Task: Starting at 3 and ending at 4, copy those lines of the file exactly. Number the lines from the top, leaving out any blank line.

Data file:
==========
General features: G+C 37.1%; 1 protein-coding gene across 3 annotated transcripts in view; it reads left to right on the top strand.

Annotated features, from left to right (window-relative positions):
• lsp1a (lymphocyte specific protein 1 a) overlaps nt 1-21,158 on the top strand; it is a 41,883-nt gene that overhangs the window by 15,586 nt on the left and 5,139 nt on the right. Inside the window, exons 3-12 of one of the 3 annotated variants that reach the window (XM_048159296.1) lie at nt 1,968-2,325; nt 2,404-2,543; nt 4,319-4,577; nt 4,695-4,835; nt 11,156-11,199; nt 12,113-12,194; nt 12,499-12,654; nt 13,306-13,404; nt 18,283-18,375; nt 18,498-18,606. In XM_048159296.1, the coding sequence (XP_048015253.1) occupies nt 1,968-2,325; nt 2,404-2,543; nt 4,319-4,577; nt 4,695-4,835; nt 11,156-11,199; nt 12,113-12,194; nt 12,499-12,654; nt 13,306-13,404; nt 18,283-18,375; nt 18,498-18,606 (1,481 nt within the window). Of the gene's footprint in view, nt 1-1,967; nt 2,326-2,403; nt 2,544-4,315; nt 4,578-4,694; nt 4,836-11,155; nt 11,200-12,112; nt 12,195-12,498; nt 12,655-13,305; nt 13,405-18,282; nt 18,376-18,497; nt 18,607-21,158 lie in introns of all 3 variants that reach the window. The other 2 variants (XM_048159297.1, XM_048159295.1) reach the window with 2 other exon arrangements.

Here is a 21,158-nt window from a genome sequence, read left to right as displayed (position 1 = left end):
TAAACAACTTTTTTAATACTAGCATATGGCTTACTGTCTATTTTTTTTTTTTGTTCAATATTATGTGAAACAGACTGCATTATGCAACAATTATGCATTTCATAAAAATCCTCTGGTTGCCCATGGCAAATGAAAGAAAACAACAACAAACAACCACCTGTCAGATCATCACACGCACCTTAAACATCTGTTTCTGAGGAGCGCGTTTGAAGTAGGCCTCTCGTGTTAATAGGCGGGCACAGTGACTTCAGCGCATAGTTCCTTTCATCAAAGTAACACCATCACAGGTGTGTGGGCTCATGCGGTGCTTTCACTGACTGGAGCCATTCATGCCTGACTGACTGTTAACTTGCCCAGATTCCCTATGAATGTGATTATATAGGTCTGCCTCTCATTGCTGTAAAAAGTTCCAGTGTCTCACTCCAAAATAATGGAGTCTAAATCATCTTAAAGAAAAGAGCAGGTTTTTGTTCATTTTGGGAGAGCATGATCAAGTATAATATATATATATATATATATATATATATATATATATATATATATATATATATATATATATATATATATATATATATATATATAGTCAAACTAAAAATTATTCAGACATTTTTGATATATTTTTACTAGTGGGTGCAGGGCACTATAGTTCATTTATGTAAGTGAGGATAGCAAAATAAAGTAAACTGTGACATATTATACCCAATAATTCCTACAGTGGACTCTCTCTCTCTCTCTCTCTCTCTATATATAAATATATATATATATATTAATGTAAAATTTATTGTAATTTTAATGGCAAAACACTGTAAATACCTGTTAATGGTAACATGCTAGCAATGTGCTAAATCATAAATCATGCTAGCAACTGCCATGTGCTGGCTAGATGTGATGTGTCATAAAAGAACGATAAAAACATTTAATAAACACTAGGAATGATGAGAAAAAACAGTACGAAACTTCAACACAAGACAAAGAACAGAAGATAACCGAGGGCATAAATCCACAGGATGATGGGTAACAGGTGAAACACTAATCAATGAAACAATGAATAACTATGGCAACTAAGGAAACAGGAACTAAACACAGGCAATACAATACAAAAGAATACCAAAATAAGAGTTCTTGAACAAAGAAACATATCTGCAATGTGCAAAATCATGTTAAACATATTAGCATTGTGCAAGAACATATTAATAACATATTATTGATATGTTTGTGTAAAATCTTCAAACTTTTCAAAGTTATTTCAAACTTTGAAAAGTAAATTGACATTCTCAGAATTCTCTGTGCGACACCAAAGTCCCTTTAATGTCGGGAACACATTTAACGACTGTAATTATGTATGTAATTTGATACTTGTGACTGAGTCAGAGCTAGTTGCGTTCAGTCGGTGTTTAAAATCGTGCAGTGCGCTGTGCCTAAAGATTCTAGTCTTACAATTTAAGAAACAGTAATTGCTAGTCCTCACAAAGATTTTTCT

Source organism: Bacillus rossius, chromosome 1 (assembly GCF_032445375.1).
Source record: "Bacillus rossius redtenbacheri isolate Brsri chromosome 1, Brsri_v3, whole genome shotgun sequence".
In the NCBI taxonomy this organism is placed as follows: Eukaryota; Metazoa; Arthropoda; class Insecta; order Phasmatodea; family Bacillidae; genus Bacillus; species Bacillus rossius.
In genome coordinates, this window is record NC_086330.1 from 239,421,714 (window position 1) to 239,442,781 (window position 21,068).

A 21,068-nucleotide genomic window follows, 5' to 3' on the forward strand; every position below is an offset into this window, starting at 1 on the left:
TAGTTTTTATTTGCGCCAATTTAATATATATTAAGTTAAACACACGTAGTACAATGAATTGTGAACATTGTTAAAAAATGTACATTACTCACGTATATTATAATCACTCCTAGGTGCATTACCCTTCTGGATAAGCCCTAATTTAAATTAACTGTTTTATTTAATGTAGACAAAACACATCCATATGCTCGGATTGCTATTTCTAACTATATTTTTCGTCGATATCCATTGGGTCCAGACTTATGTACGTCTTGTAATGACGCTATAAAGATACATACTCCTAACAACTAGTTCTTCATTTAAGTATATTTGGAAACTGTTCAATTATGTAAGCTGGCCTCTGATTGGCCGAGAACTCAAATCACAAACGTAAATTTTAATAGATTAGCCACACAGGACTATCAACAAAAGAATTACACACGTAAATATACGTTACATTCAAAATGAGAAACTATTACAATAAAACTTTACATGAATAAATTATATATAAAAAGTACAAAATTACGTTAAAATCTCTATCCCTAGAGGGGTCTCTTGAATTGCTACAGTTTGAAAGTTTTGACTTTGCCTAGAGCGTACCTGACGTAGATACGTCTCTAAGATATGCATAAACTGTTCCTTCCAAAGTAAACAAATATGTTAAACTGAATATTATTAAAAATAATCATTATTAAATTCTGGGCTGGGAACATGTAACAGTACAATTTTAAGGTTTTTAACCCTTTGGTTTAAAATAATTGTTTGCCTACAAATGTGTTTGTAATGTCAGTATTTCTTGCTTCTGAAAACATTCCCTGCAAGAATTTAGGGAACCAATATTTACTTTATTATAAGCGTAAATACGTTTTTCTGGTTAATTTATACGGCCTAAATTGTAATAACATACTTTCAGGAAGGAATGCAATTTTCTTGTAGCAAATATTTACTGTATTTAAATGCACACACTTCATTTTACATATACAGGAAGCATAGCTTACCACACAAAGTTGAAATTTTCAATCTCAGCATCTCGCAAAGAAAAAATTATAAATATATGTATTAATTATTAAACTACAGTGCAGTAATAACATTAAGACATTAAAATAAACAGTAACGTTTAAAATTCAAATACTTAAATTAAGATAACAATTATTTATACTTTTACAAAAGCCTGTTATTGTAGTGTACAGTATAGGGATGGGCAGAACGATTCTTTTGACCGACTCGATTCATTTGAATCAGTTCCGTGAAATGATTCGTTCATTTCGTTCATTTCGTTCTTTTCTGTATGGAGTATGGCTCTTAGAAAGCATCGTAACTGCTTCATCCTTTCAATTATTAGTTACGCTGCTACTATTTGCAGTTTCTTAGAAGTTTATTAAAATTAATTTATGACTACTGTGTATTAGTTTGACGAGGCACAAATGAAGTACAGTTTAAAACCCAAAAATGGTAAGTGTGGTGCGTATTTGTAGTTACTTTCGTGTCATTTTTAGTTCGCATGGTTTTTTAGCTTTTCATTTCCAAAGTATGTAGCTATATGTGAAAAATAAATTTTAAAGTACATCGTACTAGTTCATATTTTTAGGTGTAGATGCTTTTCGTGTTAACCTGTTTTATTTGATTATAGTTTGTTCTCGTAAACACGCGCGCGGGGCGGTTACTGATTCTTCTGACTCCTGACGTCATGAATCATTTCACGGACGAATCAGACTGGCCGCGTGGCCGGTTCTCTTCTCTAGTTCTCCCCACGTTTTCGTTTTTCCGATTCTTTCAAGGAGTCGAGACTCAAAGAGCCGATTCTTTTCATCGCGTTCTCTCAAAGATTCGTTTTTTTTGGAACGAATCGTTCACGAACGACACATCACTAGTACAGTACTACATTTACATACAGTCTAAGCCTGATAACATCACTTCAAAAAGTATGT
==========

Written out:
• lsp1a (lymphocyte specific protein 1 a) overlaps nt 1-21,158 on the top strand; it is a 41,883-nt gene that overhangs the window by 15,586 nt on the left and 5,139 nt on the right. Inside the window, exons 3-12 of one of the 3 annotated variants that reach the window (XM_048159296.1) lie at nt 1,968-2,325; nt 2,404-2,543; nt 4,319-4,577; nt 4,695-4,835; nt 11,156-11,199; nt 12,113-12,194; nt 12,499-12,654; nt 13,306-13,404; nt 18,283-18,375; nt 18,498-18,606. In XM_048159296.1, the coding sequence (XP_048015253.1) occupies nt 1,968-2,325; nt 2,404-2,543; nt 4,319-4,577; nt 4,695-4,835; nt 11,156-11,199; nt 12,113-12,194; nt 12,499-12,654; nt 13,306-13,404; nt 18,283-18,375; nt 18,498-18,606 (1,481 nt within the window). Of the gene's footprint in view, nt 1-1,967; nt 2,326-2,403; nt 2,544-4,315; nt 4,578-4,694; nt 4,836-11,155; nt 11,200-12,112; nt 12,195-12,498; nt 12,655-13,305; nt 13,405-18,282; nt 18,376-18,497; nt 18,607-21,158 lie in introns of all 3 variants that reach the window. The other 2 variants (XM_048159297.1, XM_048159295.1) reach the window with 2 other exon arrangements.

Here is a 21,158-nt window from a genome sequence, read left to right as displayed (position 1 = left end):